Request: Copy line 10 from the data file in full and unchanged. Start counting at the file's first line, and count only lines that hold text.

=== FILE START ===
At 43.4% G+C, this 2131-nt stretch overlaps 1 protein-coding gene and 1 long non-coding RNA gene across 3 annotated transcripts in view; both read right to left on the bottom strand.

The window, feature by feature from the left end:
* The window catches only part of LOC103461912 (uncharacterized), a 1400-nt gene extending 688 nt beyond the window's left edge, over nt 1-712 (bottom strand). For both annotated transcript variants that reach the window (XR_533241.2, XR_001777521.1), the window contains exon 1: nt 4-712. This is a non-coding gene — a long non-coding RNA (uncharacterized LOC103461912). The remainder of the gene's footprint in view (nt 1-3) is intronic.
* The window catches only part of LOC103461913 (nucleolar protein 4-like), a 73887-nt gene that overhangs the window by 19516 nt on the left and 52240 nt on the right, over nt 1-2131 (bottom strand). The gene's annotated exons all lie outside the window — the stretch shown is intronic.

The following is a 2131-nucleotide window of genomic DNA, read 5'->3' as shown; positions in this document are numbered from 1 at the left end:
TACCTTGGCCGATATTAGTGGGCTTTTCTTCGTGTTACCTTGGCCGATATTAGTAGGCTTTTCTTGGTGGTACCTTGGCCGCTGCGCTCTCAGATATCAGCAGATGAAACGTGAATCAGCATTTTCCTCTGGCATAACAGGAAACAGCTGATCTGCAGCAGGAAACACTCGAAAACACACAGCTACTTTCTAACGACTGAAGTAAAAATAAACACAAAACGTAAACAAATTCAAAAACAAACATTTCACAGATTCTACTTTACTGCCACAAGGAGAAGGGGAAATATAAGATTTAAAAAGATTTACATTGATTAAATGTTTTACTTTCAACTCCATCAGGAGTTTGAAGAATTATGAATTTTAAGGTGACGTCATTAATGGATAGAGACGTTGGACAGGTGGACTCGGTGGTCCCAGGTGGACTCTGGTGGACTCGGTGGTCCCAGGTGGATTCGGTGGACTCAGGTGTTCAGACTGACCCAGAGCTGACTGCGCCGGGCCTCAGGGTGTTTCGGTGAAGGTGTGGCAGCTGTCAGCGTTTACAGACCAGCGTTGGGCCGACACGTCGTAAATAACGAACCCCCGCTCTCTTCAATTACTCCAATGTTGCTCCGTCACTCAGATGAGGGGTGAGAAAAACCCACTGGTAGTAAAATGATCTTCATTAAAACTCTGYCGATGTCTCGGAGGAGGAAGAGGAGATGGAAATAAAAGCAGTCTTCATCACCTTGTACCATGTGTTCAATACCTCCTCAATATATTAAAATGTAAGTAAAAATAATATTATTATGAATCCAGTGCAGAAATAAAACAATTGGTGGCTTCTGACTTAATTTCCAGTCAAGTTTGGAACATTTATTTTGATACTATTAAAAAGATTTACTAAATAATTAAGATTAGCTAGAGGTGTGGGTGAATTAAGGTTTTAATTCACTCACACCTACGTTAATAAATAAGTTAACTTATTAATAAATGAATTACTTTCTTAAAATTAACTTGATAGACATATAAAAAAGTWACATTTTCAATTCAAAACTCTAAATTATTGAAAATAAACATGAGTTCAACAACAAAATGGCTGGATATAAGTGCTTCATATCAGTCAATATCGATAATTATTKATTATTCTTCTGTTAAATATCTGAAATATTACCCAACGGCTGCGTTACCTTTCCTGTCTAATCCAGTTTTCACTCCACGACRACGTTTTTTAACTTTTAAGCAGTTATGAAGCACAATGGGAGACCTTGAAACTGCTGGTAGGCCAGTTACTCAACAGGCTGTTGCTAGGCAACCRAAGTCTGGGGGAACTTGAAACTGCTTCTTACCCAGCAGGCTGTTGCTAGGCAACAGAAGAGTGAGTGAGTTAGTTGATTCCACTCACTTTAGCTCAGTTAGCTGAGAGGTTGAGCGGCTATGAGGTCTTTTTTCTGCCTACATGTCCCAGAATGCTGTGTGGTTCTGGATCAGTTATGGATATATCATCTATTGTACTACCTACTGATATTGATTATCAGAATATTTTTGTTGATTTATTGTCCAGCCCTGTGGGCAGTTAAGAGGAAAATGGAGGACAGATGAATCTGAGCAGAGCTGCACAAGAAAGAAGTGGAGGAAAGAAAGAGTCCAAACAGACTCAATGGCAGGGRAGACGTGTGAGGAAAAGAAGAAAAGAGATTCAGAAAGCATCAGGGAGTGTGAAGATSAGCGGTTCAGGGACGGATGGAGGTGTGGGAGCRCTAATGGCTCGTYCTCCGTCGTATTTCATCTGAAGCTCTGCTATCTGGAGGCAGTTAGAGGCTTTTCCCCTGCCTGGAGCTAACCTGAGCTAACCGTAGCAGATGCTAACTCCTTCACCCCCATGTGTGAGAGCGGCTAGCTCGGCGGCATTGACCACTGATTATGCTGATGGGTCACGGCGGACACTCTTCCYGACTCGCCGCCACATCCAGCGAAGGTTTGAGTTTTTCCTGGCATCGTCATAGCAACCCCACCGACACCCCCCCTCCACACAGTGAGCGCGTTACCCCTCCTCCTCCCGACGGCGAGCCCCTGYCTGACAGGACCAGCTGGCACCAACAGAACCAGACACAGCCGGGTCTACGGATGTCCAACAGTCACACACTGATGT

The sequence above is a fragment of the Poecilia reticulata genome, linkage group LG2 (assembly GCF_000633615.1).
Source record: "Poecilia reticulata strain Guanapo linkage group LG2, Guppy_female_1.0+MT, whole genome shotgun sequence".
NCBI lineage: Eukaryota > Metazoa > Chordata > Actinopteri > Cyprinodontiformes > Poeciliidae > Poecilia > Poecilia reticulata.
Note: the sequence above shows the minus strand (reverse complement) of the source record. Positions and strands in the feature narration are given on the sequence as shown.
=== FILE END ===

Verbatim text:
Note: the sequence above shows the minus strand (reverse complement) of the source record. Positions and strands in the feature narration are given on the sequence as shown.